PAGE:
Photo: Cheryl Gallant MP at the agricultural meeting with Paul Klaesi, Elias Klaesi, Fritz Klaesi, Michael Klaesi, Federal Agriculture Minister Gerry Ritz
Cobden, Ontario – Federal Agriculture Minister Gerry Ritz recently joined Renfrew-Nipissing-Pembroke MP Cheryl Gallant for a roundtable discussion on agriculture.
“The purpose of the meeting was to determine how local farmers can best position themselves to benefit from the Canada-Europe Trade Agreement, which in two years will start to be phased in,” stated Cheryl Gallant, MP.
“Opportunities for hog and beef producers are particularly promising. In fact, cow-calf operators are eagerly awaiting the announcement of a trade agreement between Canada and South Korea, as well. The sooner Canada diversifies exports to more than 50 percent of its livestock production to markets like Europe and South Korea, the less vulnerable will farmers be to fluctuations in American demand,” stated MP Gallant.
Local dairy farmers feel the increase in tariff-free cheese into Canada may create an uneven playing field, because pasteurization rules in Ontario drive up their input costs, and make it hard to compete with the variety of flavours available to EU counterparts, who are not subject to the same standards. Minister Ritz stated that CFIA inspectors will travel to the cheese factories in Europe to ensure their products meet our standards for human health. Since disparity exists between provinces on pasteurization standards, Ontario cheese makers also state they are at a disadvantage within their own country.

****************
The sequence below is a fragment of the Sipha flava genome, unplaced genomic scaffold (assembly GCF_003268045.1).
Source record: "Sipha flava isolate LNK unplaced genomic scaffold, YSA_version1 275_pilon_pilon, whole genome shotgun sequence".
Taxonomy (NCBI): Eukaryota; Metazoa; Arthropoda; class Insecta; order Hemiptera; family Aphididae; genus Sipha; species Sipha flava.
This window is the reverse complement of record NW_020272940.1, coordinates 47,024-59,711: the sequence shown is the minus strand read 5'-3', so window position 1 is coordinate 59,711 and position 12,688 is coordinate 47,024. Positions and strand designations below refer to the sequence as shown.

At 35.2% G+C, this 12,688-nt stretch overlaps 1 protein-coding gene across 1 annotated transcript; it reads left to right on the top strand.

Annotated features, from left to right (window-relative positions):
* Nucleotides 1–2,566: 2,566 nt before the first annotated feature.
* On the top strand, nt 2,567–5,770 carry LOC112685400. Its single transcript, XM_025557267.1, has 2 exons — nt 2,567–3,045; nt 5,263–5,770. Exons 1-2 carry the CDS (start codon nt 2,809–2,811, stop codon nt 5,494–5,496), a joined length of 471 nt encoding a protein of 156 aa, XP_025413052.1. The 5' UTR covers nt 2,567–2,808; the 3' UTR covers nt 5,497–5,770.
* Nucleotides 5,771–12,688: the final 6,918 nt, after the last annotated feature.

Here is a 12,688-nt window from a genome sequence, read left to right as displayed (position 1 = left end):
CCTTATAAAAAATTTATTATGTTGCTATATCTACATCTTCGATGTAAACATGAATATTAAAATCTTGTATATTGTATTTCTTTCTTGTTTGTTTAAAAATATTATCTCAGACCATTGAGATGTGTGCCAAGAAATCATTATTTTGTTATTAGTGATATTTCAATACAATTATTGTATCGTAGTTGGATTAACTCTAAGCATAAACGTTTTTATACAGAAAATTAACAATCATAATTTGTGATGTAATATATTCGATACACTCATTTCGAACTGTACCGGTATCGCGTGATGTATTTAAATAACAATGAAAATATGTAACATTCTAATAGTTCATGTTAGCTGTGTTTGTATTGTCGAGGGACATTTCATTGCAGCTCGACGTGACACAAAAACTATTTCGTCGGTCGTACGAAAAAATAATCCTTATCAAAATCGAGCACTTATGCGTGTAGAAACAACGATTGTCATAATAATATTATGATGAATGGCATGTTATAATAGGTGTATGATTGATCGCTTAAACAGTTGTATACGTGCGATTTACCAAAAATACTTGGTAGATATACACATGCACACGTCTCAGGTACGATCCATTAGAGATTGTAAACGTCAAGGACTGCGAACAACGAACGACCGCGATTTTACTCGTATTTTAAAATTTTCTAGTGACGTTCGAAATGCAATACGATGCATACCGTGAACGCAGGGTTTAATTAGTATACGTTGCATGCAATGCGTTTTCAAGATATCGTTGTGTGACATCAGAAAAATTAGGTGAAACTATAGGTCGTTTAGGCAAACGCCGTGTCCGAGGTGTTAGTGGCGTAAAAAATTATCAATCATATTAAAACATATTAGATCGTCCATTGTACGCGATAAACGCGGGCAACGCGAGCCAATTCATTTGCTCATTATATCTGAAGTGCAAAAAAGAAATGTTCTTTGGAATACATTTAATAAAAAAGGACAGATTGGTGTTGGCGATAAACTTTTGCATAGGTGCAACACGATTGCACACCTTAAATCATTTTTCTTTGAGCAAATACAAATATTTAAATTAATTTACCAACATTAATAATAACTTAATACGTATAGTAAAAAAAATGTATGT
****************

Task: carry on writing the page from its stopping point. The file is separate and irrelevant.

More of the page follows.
Attendees also inquired about the Trans-Pacific Partnership that will be negotiated between North America and Asia. Minister Ritz outlined the Investment Canada Act the federal government passed last year requires China to afford Canadian businesses the same rights as their businesses enjoy in our country.
Part of the discussion also centred on trade with the United States. Canada has won the case over Country of Origin Labelling (COOL), which requires American meat plants to have areas for processing foreign meat separate and apart from where US livestock is packed. Even though the US has lost the appeal to the ruling, they continue to enforce the COOL regulations. Canada is preparing retaliatory measures. Minister Ritz mentioned that more US legislators are opposing COOL because without Canadian livestock, their plants do not have enough meat to process, and plants are closing down. This means their farmers have fewer processors, pushing the value of their cattle lower.
Competition with South America was also touched upon. The fact that the Pest Management Regulatory Agency does not allow our produce growers access to substances used by countries that export fruit and vegetables into Canada, is driving up input costs in addition to the higher wages for labour Ontario farmers must pay.
“The consensus among farmers after the session was that it was very productive. It certainly helps to have an Agriculture Minister who is a farmer also. It was a pleasure to thank Minister Ritz for coming to address Renfrew County agricultural producers,” concluded Cheryl Gallant, MP.